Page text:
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Mol Cell Biol. Nov 2000; 20(21): 8157–8167.
PMCID: PMC86425

Regulatory Networks Revealed by Transcriptional Profiling of Damaged Saccharomyces cerevisiae Cells: Rpn4 Links Base Excision Repair with Proteasomes

Abstract

Exposure to carcinogenic alkylating agents, oxidizing agents, and ionizing radiation modulates transcript levels for over one third of Saccharomyces cerevisiae's 6,200 genes. Computational analysis delineates groups of coregulated genes whose upstream regions bear known and novel regulatory sequence motifs. One group of coregulated genes contain a number of DNA excision repair genes (including the MAG1 3-methyladenine DNA glycosylase gene) and a large selection of protein degradation genes. Moreover, transcription of these genes is modulated by the proteasome-associated protein Rpn4, most likely via its binding to MAG1 upstream repressor sequence 2-like elements, that turn out to be almost identical to the recently identified proteasome-associated control element (G. Mannhaupt, R. Schnall, V. Karpov, I. Vetter, and H. Feldmann, FEBS Lett. 450:27–34, 1999). We have identified a large number of genes whose transcription is influenced by Rpn4p.

Biological processes depend upon the structural integrity of the molecules that comprise living organisms. The structural integrity of the genome is particularly important because molecular alterations in the genetic material, usually DNA, can lead to permanent inheritable changes, i.e., mutations. However, the structural integrity of other cellular molecules, such as proteins, RNA, carbohydrates, and lipids, is also important, because the precise three-dimensional shape and the detailed chemistry of these molecules orchestrate the biochemical processes vital for life. Most biomolecules are inherently reactive, and as such their structural integrity is constantly challenged by reactive chemical and physical agents in the environment. It should therefore come as no surprise that all cells can sense and respond to unfavorable molecular alterations. Indeed, it is well known that cells sense and respond to damaged DNA and proteins, and such responses are exemplified by the SOS and heat shock responses that have been well characterized in Escherichia coli and other organisms (11, 12, 28).

Here we explore the transcriptional response of Saccharomyces cerevisiae to a wide range of chemical and physical damaging agents. Specifically, we explore how transcript levels for every S. cerevisiae gene and open reading frame (ORF) respond when cellular molecules are damaged by a selection of environmentally and clinically relevant chemical and physical carcinogens. The global transcriptional response of this budding yeast to these damaging agents turns out to be far more extensive than anticipated. However, computational analysis of almost 200,000 data points reveals patterns in the data that allow us to define novel regulatory networks. We find that the responses of S. cerevisiae to each of six damaging agents are markedly different and that, for at least one agent, the response is dramatically affected by the cell's position in the cell cycle at the time of exposure. Computational clustering of the data and subsequent searching for common sequence motifs in promoter regions reveal nine such motifs, only five of which have known binding factors. Furthermore, we find that a large number of protein degradation genes and a selection of base excision and nucleotide excision DNA repair genes are linked in a transcriptional regulon controlled by Rpn4p, a proteasome-associated protein (22).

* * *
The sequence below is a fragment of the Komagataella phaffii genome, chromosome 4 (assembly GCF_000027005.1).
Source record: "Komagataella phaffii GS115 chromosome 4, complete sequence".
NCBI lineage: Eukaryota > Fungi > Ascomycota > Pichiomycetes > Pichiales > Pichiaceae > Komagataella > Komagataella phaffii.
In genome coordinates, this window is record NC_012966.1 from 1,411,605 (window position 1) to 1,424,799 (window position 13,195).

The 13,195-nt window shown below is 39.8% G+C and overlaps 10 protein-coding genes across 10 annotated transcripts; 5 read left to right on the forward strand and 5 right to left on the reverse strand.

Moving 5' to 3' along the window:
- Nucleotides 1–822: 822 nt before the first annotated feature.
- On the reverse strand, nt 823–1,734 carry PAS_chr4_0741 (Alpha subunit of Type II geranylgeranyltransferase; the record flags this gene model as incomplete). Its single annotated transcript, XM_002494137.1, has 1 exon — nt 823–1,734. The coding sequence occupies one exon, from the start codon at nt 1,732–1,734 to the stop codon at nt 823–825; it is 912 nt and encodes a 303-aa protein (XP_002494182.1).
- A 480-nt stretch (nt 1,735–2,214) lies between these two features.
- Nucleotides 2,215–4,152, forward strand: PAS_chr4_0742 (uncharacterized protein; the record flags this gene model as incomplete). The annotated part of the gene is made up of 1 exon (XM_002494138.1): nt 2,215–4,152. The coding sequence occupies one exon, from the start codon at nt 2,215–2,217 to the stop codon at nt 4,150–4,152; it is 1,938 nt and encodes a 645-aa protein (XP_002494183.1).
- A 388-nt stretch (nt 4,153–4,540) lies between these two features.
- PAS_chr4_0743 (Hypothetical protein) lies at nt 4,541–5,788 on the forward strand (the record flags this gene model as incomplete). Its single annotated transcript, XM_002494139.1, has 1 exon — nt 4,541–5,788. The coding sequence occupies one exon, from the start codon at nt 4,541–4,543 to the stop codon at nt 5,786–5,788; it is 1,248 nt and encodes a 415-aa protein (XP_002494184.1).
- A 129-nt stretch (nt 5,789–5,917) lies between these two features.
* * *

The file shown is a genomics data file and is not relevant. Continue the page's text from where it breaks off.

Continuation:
MATERIALS AND METHODS

Strains, media, growth conditions, and damaging-agent exposure.

Log-phase S. cerevisiae strain DBY747 (MATa his31 leu2-3,112 ura3-52 trp1-289a gal2 can1 CUP1s) or BY4740 and its Δrpn4 derivative (MATa ura3Δ0 lys2Δ0 leu2Δ0 Δrpn4) was grown to a density of 5 × 106 cells per ml in 1% yeast extract–2% peptone–2% glucose. Cultures were split in two, and methyl methanesulfonate (MMS) was added to 0.1% to one half. Incubation was continued for 10, 30, or 60 min. For one experiment, MMS was added to 0.05, 0.1 or 0.2% and incubated for 1 h. For the other agents, log-phase cells were grown to a density of 5 × 106 cells per ml in 1% yeast extract–2% peptone–2% glucose. Cultures were split, and N-methyl-N′-nitro-N-nitrosoguanidine (MNNG) (6.7 or 27 μg/ml), mitomycin C (MMC) (2 μg/ml), 4-nitroquinoline n-oxide (4NQO) (2 or 8 μg/ml), 1,3-bis(2-chloroethyl)-1-nitrosourea (BCNU) (200 μM), or tert-butyl hydroperoxide (t-BuOOH) (5 mM) was added, and incubation was continued for 60 min. For cell synrochony, log-phase cells were arrested in G1 by α-factor (3 μM for 120 min), in S phase by hydroxyurea (0.1 M for 210 min), and in G2 by nocodazole (15 μg/ml for 120 min). Stationary-phase cells were harvested after 3 days of growth (5 × 108 cells/ml). Arrested cells were confirmed by microscopy and by fluorescence-activated cell sorting analysis (data not shown) and split in two, and 0.1% MMS was added to half the cultures for 1 h before RNA isolation.